Sunday, March 3, 2013


The Cormorant: An Unusual Bird

Yesterday I noticed a cormorant perched on a culvert 
near a small lake a few blocks from our house.
I've seen cormorants there on occasion, 
but the lake is usually home only to Canadian geese, 
 a duck or two, and an occasional heron or egret.
I realized I knew very little about cormorants
so I decided to see what I could find out.
My, my. These sleek dark ebony water birds are quite the characters.

photo courtesy of

I found a 2010 article titled
 "Double-crested Cormorant can be seen throughout the Chesapeake Bay,"
written by George Mathews, Jr., Curatorial Director of the Virginia Living Museum.
 The article appeared in the Daily Press newspaper.
Mr. Mathews described a side of cormorants that few know.
The first of Mathews' interesting facts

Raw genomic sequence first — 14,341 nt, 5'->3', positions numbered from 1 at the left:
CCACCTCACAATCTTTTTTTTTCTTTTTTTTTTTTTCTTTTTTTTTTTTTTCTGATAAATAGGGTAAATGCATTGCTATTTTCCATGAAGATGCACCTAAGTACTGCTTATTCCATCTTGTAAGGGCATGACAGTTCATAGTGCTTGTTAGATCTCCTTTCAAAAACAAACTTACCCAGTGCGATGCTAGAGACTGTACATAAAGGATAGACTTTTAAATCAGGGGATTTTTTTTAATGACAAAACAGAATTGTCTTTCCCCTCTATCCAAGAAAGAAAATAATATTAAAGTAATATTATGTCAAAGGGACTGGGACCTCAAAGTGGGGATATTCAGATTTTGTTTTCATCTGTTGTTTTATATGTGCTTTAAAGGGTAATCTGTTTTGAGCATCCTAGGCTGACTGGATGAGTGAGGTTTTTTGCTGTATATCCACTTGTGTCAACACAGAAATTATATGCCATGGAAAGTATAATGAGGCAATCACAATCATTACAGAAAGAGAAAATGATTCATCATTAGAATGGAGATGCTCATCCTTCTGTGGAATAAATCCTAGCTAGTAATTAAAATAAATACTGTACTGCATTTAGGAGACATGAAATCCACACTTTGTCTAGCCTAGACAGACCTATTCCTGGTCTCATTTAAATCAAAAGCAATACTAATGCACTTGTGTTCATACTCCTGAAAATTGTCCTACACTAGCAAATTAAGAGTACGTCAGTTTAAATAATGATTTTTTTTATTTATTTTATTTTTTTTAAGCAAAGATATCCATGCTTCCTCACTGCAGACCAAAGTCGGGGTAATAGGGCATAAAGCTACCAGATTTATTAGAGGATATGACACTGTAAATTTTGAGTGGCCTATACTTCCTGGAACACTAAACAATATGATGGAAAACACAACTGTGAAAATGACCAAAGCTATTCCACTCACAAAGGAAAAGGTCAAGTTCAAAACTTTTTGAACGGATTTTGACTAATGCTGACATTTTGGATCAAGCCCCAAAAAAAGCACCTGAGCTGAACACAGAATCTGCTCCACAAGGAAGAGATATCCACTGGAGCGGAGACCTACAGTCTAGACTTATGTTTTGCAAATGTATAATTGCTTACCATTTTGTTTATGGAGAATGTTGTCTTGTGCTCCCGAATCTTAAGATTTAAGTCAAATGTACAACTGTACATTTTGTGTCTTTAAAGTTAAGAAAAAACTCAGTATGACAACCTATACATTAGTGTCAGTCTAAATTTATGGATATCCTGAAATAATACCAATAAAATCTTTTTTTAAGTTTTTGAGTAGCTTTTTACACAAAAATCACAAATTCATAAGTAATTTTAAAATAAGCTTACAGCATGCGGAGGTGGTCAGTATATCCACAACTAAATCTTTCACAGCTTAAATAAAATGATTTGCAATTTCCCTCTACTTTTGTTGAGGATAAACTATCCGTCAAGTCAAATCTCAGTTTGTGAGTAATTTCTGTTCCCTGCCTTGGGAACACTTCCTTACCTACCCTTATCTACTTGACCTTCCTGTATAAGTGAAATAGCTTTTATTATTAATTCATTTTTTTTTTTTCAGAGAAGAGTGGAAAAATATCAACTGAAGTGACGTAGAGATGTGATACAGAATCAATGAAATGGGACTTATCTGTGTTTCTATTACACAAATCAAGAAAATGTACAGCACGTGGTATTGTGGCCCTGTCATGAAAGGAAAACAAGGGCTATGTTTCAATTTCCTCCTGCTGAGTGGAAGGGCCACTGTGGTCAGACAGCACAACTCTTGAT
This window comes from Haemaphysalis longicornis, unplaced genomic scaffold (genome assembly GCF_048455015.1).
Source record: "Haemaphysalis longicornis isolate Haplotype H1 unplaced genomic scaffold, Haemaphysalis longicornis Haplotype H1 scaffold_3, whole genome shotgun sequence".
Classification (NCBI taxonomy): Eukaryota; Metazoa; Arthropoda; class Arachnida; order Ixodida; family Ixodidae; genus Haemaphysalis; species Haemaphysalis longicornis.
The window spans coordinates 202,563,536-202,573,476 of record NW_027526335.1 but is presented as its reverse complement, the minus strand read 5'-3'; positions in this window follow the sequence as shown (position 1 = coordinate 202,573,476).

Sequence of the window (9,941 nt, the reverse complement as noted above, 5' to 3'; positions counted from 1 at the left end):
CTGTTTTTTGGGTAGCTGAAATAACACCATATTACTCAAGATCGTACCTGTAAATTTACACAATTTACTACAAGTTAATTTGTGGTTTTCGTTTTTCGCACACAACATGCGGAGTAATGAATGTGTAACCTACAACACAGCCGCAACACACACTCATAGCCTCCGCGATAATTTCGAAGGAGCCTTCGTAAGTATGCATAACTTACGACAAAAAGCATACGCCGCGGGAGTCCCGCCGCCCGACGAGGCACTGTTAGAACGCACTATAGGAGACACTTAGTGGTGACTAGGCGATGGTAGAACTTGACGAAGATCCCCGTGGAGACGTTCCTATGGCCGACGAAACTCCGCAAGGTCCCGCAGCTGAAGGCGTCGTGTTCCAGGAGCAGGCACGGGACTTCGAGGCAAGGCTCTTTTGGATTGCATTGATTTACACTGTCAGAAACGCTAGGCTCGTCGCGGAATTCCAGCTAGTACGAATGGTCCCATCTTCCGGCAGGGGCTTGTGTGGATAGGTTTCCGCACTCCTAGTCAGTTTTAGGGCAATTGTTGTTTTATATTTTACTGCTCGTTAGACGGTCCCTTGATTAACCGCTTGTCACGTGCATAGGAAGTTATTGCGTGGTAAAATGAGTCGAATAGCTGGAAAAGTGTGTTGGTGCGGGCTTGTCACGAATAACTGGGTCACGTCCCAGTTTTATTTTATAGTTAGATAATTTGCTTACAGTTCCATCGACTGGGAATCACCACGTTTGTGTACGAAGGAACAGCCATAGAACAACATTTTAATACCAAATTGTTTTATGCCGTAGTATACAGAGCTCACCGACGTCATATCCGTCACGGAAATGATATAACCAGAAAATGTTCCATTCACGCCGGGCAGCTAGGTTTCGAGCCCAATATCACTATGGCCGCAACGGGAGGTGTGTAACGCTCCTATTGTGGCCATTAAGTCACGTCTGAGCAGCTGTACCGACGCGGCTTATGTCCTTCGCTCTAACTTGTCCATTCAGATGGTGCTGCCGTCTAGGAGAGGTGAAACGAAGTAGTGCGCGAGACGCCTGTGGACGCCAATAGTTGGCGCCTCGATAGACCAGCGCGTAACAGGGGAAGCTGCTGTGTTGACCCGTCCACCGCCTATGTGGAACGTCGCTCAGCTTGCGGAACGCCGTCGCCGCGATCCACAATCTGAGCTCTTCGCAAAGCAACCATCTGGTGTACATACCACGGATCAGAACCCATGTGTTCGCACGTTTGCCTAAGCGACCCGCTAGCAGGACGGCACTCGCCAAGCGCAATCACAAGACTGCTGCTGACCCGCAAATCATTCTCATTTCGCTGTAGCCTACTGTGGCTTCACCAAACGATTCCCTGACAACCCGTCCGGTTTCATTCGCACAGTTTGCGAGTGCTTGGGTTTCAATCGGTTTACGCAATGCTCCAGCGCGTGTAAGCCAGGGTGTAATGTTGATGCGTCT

is that cormorants do not have those oily feathers 
that allow water to "roll off their backs"
as happens with geese and ducks.
The cormorant has to dry itself off the old-fashioned way--
by sitting in the sun, often with their wings spread.

Photo courtesy of

Another thing I learned from the Mathews article 
is that cormorants are related to pelicans, which I didn't know.
And that cormorants can dive more than 20 feet deep
in their pursuit of a fish dinner.
Of course, those things are not that remarkable for a water-going bird.
But what is rather peculiar is how the cormorant builds its nest.
Mathews says that they create nests using 
"rope, seaweed, deflated balloons, fishnet, plastic debris"
and hold on for this one ... "parts of dead birds."
Not exactly home sweet home, 
but I try not to judge how others choose to feather their nests.

photo courtesy of

Nest building idiosyncrasies aside, 
I learned one more thing
--better sit down for this one.
How does a cormorant defend itself 
from natural predators like raccoons, for example?
Mathews says the cormorant vomits fish into the face of those who get too close.
Okay, now I'm judging them.
I'll never take them for granted again.
And I definitely won't get too close.

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